Forex Revenues Drop As Volatility Sinks To A 5-year Low

on Nov 16, 2012

Foreign exchange was the only financial market that remained seemingly unaffected by the financial crisis in 2008. From 2008 to 2010 Forex divisions at investment banks have been in the spotlight, reporting record revenues and profits due to investors trying to use the currency market to offset losses incurred elsewhere. But according to The Financial Times, this year saw a significant retreat in investors’ interest in the market, which has led to shrinking revenues reported by FX divisions. Coalition, an independent investment banking and financial services analyst, estimates that for the first three quarters of 2012, the sector’s revenue has shrunk to $5. 7 billion – a 23 percent decrease from the $7.3 billion in revenue recorded over the same period last year.

**Interest fades as central banks continue to intervene**
Investors have been losing interest in forex for some time now, with the continuing interventions from central banks making the market notoriously hard to predict one of the main reasons for this. The official sector’s recent penchant for easing of monetary policy has damaged many of the practices used in currency exchange, making trading currencies against each other, catching trends and making profit very difficult. This has driven the market to a 5-year volatility low, forcing investment banks’ forex divisions to employ much more competitive prices in order to lure investors back.

**Forex divisions report dropping revenues**
The current situation represents a serious blow for investment banks. Their forex divisions, which, for quite some time now, have been their star performers, are now turning in lower revenues and profits compared to previous years.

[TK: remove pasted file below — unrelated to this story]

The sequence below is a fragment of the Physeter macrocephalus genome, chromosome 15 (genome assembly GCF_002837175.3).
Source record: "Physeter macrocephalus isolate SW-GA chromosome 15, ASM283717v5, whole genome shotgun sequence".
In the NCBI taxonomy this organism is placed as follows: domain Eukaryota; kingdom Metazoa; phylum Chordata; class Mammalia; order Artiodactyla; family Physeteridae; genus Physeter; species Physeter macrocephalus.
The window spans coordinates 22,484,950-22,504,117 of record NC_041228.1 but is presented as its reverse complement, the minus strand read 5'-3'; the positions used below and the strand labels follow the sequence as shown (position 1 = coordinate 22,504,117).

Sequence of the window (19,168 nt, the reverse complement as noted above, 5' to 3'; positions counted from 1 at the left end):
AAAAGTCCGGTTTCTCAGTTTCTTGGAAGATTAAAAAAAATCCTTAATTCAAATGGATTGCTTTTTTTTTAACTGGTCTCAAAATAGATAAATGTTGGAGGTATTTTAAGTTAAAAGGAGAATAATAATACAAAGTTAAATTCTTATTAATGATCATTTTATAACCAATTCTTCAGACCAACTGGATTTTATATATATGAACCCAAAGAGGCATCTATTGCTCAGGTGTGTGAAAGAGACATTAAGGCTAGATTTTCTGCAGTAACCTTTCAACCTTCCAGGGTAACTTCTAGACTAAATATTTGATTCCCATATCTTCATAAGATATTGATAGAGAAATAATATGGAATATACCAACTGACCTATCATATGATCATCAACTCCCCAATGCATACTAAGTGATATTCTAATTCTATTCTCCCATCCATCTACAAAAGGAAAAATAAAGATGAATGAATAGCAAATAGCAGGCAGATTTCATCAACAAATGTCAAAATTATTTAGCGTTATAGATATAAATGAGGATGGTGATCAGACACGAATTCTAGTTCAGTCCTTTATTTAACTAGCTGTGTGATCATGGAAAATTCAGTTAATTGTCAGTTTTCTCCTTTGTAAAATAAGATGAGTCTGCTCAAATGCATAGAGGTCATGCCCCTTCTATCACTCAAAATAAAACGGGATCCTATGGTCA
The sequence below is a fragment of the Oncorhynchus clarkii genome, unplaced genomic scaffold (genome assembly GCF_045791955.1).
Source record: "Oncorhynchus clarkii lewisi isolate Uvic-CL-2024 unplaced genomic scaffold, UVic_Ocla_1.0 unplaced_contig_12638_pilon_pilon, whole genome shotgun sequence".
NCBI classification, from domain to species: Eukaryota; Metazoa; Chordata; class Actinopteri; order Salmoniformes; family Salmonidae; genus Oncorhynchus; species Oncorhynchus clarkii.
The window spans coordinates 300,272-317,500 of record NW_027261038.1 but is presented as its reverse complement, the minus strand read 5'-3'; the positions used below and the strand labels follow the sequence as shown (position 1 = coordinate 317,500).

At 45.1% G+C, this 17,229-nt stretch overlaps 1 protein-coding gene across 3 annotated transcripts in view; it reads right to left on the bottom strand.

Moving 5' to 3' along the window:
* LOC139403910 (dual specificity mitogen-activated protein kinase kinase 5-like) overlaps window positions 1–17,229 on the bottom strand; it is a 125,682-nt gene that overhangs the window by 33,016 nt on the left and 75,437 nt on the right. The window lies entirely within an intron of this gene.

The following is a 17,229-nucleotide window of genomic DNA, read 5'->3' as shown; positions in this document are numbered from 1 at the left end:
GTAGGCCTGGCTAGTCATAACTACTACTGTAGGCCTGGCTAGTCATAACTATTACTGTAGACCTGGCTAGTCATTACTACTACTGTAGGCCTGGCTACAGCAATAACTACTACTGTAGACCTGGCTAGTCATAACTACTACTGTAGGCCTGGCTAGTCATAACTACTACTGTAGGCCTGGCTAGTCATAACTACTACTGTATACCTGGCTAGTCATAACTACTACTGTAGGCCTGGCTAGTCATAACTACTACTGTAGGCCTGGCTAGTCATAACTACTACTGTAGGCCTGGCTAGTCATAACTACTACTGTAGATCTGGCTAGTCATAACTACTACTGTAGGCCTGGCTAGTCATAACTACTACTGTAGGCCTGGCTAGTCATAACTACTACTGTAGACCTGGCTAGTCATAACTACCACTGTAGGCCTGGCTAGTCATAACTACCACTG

!m[](/uploads/story/834/thumbs/pic1_inline.png)HSBC (HBC:NYSE) reported a decrease of 20 percent in Forex revenues in the third quarter of 2012 compared to the same period last year.

Barclays (BCS:NYSE) also hinted at poor results in its forex department, saying that lower forex contributions had offset an 11 percent rise in its FICC (Fixed income, currency, commodities) division over the same time period.
Deutsche Bank (DBK:BER), the eurozone’s largest bank by assets, has also experienced a drop in Forex revenues in Q3, according to bank insiders, despite its record high volumes for the same period.

One of the few banks to avoid this negative trend has been Citigroup (NYSE:C), which, according to bank insiders, has managed to record higher revenues from its Forex department. However, most of the gains have to be attributed to the emerging market units, which are included in the bank’s Forex division.
**Demoted to supporting act**
In its star years after the 2008 crash, FX divisions quickly earned the status of investment banks’ top performers. Currency trading has proven to be stable in the post-2008 climate, remaining one of the most profitable client-related areas of fixed income. 2008 in particular was the best year on record for many forex divisions, which recorded significant profits due to increased interest from investors.

But with investors’ interest slowly diminishing, foreign exchange divisions might be pushed into the background. Kevin Rodgers, head of Deutsche Bank’s FX unit commented that “We’re back to being a solid contributor but relatively speaking it’s not the starring role it was.” Judging from his words and the sector’s poor performance recently, it seems that the leading role has been passed to someone else.


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